Regional drought hit farmers on the Canadian prairie during the critical period in which grains are planted and begin to develop in the spring and early summer of 2009. These images show the impact of the drought on Alberta and western Saskatchewan between June 26 and July 11 (top) and July 12 and July 27 (bottom). The images are a vegetation index that reflects how much photosynthesis is happening. When plants are growing more than average (based on data from 2000 through 2008), the index is green. Regions in which plants are growing at an average pace are cream colored, and brown areas reflect poor growth. Gray masks out areas where the sensor did not collect data, largely because of persistent clouds.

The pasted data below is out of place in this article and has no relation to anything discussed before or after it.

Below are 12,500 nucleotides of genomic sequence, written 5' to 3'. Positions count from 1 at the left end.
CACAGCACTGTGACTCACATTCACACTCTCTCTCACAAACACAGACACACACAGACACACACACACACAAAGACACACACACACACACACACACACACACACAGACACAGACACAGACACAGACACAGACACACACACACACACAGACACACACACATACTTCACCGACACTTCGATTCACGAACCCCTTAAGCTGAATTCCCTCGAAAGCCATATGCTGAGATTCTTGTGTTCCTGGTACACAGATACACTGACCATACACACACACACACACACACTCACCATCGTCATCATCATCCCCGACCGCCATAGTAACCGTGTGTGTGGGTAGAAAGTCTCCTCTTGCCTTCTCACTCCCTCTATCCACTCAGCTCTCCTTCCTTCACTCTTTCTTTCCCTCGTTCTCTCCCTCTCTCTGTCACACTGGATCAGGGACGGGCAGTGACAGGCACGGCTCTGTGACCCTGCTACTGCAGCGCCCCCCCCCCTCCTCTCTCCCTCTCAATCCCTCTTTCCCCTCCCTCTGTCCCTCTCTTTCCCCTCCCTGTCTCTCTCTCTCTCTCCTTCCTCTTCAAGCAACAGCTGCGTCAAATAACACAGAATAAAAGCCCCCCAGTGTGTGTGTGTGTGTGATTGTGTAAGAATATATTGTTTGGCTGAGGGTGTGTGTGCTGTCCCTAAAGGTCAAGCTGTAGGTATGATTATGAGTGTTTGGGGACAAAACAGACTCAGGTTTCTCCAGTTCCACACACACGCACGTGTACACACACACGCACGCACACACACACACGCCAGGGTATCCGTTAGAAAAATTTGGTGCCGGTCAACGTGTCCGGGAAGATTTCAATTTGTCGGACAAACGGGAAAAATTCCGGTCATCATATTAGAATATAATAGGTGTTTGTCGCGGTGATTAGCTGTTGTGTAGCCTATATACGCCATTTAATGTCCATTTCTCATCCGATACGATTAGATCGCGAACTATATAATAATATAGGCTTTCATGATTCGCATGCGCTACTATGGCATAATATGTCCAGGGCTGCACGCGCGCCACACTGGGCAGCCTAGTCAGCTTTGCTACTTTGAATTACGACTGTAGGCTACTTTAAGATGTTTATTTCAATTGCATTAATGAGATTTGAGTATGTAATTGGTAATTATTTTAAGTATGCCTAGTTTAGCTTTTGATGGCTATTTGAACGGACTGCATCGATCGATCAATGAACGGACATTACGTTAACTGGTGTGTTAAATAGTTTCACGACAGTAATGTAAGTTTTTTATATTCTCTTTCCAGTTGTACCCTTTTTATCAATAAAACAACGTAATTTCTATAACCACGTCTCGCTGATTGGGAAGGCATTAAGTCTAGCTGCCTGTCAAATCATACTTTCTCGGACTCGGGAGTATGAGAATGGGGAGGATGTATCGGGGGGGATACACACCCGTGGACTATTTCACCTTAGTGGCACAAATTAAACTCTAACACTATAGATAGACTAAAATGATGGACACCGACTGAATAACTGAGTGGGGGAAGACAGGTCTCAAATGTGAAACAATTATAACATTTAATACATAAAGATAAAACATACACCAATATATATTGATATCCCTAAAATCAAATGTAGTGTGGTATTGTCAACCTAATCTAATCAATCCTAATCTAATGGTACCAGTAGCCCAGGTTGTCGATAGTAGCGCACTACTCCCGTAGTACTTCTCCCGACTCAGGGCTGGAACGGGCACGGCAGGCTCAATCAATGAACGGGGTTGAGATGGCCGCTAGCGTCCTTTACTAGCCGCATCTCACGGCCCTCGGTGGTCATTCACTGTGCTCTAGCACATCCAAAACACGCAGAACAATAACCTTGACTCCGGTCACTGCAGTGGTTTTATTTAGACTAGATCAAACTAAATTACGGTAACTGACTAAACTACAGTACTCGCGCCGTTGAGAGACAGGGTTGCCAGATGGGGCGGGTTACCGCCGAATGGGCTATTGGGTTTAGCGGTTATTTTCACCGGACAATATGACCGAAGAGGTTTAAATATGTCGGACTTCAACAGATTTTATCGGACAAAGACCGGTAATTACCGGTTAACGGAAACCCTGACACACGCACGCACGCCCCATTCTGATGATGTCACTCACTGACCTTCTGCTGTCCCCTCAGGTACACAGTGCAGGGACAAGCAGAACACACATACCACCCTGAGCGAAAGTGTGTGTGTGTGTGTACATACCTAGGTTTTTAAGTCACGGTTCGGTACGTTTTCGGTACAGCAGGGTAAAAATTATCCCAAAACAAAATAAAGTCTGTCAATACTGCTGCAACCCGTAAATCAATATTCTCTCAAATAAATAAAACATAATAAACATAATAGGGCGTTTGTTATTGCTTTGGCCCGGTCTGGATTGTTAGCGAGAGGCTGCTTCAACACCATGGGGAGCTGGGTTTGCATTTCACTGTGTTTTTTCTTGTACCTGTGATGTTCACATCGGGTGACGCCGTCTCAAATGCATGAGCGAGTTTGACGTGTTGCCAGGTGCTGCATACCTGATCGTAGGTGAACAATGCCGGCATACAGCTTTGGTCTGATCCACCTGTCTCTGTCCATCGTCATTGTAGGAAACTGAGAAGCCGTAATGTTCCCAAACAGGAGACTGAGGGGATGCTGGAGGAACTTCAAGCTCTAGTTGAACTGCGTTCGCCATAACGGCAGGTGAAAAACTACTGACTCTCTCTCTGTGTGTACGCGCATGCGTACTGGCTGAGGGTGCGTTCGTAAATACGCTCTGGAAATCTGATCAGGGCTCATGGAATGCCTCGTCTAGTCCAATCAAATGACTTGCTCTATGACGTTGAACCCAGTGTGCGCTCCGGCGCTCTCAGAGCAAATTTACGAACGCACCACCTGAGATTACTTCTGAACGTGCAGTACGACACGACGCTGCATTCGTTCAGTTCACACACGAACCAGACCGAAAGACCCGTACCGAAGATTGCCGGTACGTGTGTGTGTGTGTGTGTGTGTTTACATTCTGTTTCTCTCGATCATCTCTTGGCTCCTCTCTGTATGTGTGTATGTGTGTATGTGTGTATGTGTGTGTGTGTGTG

According to the U.S. Department of Agriculture’s Foreign Agricultural Service, no significant rain had fallen over the Canadian prairie since the harvest of 2008 as of July 10, and June temperatures had been unusually cool. The region produces a quarter of all Canadian wheat and 85 percent of its barley. Production of both crops was expected to drop as a result of the drought, said the Foreign Agricultural Service.
The images reflect the drop in agricultural production. All vegetation—crops and natural vegetation—was growing less than average, as indicated by the predominant shade of brown in the images. Vegetation seemed to be recovering slightly in the second half of July.
NASA image created by Jesse Allen, Earth Observatory, using data provided by Inbal Reshef, Global Agricultural Monitoring Project. Caption by Holli Riebeek.